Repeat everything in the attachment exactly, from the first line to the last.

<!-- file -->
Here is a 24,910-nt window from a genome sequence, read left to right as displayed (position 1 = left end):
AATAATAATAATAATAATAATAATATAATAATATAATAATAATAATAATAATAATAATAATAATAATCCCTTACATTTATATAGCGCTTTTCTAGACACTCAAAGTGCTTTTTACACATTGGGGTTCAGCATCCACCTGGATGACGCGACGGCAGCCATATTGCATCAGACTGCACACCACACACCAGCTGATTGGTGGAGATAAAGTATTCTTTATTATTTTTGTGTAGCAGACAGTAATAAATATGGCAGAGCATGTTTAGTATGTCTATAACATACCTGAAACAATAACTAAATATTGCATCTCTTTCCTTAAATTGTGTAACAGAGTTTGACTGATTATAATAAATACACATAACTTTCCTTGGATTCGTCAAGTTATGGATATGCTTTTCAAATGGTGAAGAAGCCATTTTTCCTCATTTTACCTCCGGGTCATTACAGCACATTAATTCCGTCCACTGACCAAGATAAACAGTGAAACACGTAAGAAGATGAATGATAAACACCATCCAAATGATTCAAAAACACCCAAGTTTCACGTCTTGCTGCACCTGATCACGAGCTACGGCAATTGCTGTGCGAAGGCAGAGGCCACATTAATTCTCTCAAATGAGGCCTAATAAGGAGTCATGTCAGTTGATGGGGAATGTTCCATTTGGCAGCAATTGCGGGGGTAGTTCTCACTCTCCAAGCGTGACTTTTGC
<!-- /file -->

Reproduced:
Here is a 24,910-nt window from a genome sequence, read left to right as displayed (position 1 = left end):
AATAATAATAATAATAATAATAATATAATAATATAATAATAATAATAATAATAATAATAATAATAATCCCTTACATTTATATAGCGCTTTTCTAGACACTCAAAGTGCTTTTTACACATTGGGGTTCAGCATCCACCTGGATGACGCGACGGCAGCCATATTGCATCAGACTGCACACCACACACCAGCTGATTGGTGGAGATAAAGTATTCTTTATTATTTTTGTGTAGCAGACAGTAATAAATATGGCAGAGCATGTTTAGTATGTCTATAACATACCTGAAACAATAACTAAATATTGCATCTCTTTCCTTAAATTGTGTAACAGAGTTTGACTGATTATAATAAATACACATAACTTTCCTTGGATTCGTCAAGTTATGGATATGCTTTTCAAATGGTGAAGAAGCCATTTTTCCTCATTTTACCTCCGGGTCATTACAGCACATTAATTCCGTCCACTGACCAAGATAAACAGTGAAACACGTAAGAAGATGAATGATAAACACCATCCAAATGATTCAAAAACACCCAAGTTTCACGTCTTGCTGCACCTGATCACGAGCTACGGCAATTGCTGTGCGAAGGCAGAGGCCACATTAATTCTCTCAAATGAGGCCTAATAAGGAGTCATGTCAGTTGATGGGGAATGTTCCATTTGGCAGCAATTGCGGGGGTAGTTCTCACTCTCCAAGCGTGACTTTTGC